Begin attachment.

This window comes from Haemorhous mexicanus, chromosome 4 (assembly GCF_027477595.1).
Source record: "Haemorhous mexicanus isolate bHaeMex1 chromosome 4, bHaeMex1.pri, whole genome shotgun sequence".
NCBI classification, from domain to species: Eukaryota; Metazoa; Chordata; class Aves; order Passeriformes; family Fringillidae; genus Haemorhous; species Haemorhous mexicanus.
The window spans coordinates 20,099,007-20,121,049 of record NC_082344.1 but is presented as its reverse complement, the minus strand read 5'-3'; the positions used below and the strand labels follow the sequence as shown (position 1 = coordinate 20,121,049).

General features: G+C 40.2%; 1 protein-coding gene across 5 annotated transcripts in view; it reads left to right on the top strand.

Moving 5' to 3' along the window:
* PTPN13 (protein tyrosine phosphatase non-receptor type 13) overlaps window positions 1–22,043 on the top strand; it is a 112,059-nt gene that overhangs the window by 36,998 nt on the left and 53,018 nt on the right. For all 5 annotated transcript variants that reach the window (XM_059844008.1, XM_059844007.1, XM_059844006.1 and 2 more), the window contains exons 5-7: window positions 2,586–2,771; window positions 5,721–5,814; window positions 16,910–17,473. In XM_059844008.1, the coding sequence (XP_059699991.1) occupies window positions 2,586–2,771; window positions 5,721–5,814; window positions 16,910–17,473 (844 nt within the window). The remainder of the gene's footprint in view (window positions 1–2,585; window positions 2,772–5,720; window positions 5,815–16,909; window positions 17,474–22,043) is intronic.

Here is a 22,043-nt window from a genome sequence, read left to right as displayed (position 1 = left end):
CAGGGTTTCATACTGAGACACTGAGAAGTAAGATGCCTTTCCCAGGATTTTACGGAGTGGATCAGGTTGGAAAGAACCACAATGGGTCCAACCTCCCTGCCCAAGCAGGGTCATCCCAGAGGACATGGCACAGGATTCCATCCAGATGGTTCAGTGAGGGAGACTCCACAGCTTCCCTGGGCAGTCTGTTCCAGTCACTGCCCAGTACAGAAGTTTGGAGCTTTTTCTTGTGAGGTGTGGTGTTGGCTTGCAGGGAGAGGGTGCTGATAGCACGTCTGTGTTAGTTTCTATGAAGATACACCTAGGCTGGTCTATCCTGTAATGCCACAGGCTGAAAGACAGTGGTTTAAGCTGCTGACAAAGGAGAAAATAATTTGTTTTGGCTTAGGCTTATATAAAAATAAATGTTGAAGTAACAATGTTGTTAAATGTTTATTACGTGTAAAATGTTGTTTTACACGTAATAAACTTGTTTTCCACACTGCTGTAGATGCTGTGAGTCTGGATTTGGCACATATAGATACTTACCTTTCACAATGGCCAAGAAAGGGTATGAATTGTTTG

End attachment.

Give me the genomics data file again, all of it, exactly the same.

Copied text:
This window comes from Haemorhous mexicanus, chromosome 4 (assembly GCF_027477595.1).
Source record: "Haemorhous mexicanus isolate bHaeMex1 chromosome 4, bHaeMex1.pri, whole genome shotgun sequence".
NCBI classification, from domain to species: Eukaryota; Metazoa; Chordata; class Aves; order Passeriformes; family Fringillidae; genus Haemorhous; species Haemorhous mexicanus.
The window spans coordinates 20,099,007-20,121,049 of record NC_082344.1 but is presented as its reverse complement, the minus strand read 5'-3'; the positions used below and the strand labels follow the sequence as shown (position 1 = coordinate 20,121,049).

General features: G+C 40.2%; 1 protein-coding gene across 5 annotated transcripts in view; it reads left to right on the top strand.

Moving 5' to 3' along the window:
* PTPN13 (protein tyrosine phosphatase non-receptor type 13) overlaps window positions 1–22,043 on the top strand; it is a 112,059-nt gene that overhangs the window by 36,998 nt on the left and 53,018 nt on the right. For all 5 annotated transcript variants that reach the window (XM_059844008.1, XM_059844007.1, XM_059844006.1 and 2 more), the window contains exons 5-7: window positions 2,586–2,771; window positions 5,721–5,814; window positions 16,910–17,473. In XM_059844008.1, the coding sequence (XP_059699991.1) occupies window positions 2,586–2,771; window positions 5,721–5,814; window positions 16,910–17,473 (844 nt within the window). The remainder of the gene's footprint in view (window positions 1–2,585; window positions 2,772–5,720; window positions 5,815–16,909; window positions 17,474–22,043) is intronic.

Here is a 22,043-nt window from a genome sequence, read left to right as displayed (position 1 = left end):
CAGGGTTTCATACTGAGACACTGAGAAGTAAGATGCCTTTCCCAGGATTTTACGGAGTGGATCAGGTTGGAAAGAACCACAATGGGTCCAACCTCCCTGCCCAAGCAGGGTCATCCCAGAGGACATGGCACAGGATTCCATCCAGATGGTTCAGTGAGGGAGACTCCACAGCTTCCCTGGGCAGTCTGTTCCAGTCACTGCCCAGTACAGAAGTTTGGAGCTTTTTCTTGTGAGGTGTGGTGTTGGCTTGCAGGGAGAGGGTGCTGATAGCACGTCTGTGTTAGTTTCTATGAAGATACACCTAGGCTGGTCTATCCTGTAATGCCACAGGCTGAAAGACAGTGGTTTAAGCTGCTGACAAAGGAGAAAATAATTTGTTTTGGCTTAGGCTTATATAAAAATAAATGTTGAAGTAACAATGTTGTTAAATGTTTATTACGTGTAAAATGTTGTTTTACACGTAATAAACTTGTTTTCCACACTGCTGTAGATGCTGTGAGTCTGGATTTGGCACATATAGATACTTACCTTTCACAATGGCCAAGAAAGGGTATGAATTGTTTG